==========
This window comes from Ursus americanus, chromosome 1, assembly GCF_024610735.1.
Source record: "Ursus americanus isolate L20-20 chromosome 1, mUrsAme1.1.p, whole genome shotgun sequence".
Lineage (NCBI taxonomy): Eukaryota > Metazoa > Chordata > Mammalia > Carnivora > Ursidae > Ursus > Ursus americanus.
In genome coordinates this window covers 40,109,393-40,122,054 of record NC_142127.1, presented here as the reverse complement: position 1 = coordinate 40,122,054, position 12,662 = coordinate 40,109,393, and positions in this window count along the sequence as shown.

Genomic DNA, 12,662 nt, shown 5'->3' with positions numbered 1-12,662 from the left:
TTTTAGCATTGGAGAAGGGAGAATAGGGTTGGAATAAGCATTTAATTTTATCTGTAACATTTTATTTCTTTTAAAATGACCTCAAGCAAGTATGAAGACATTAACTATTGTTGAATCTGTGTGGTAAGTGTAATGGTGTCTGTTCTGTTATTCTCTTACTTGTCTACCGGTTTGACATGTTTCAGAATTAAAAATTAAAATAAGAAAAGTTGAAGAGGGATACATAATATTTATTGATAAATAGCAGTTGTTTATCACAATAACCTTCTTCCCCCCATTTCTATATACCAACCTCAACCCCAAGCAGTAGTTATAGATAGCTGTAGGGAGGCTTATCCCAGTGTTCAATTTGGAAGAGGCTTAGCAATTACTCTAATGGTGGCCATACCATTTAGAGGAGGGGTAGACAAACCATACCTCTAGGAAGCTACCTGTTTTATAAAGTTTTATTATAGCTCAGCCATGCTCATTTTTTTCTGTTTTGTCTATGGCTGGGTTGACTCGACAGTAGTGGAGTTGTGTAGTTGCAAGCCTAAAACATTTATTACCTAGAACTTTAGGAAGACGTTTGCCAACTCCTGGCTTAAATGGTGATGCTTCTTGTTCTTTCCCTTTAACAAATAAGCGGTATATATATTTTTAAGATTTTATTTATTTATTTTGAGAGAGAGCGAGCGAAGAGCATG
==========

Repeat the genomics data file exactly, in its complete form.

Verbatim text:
This window comes from Ursus americanus, chromosome 1, assembly GCF_024610735.1.
Source record: "Ursus americanus isolate L20-20 chromosome 1, mUrsAme1.1.p, whole genome shotgun sequence".
Lineage (NCBI taxonomy): Eukaryota > Metazoa > Chordata > Mammalia > Carnivora > Ursidae > Ursus > Ursus americanus.
In genome coordinates this window covers 40,109,393-40,122,054 of record NC_142127.1, presented here as the reverse complement: position 1 = coordinate 40,122,054, position 12,662 = coordinate 40,109,393, and positions in this window count along the sequence as shown.

Genomic DNA, 12,662 nt, shown 5'->3' with positions numbered 1-12,662 from the left:
TTTTAGCATTGGAGAAGGGAGAATAGGGTTGGAATAAGCATTTAATTTTATCTGTAACATTTTATTTCTTTTAAAATGACCTCAAGCAAGTATGAAGACATTAACTATTGTTGAATCTGTGTGGTAAGTGTAATGGTGTCTGTTCTGTTATTCTCTTACTTGTCTACCGGTTTGACATGTTTCAGAATTAAAAATTAAAATAAGAAAAGTTGAAGAGGGATACATAATATTTATTGATAAATAGCAGTTGTTTATCACAATAACCTTCTTCCCCCCATTTCTATATACCAACCTCAACCCCAAGCAGTAGTTATAGATAGCTGTAGGGAGGCTTATCCCAGTGTTCAATTTGGAAGAGGCTTAGCAATTACTCTAATGGTGGCCATACCATTTAGAGGAGGGGTAGACAAACCATACCTCTAGGAAGCTACCTGTTTTATAAAGTTTTATTATAGCTCAGCCATGCTCATTTTTTTCTGTTTTGTCTATGGCTGGGTTGACTCGACAGTAGTGGAGTTGTGTAGTTGCAAGCCTAAAACATTTATTACCTAGAACTTTAGGAAGACGTTTGCCAACTCCTGGCTTAAATGGTGATGCTTCTTGTTCTTTCCCTTTAACAAATAAGCGGTATATATATTTTTAAGATTTTATTTATTTATTTTGAGAGAGAGCGAGCGAAGAGCATG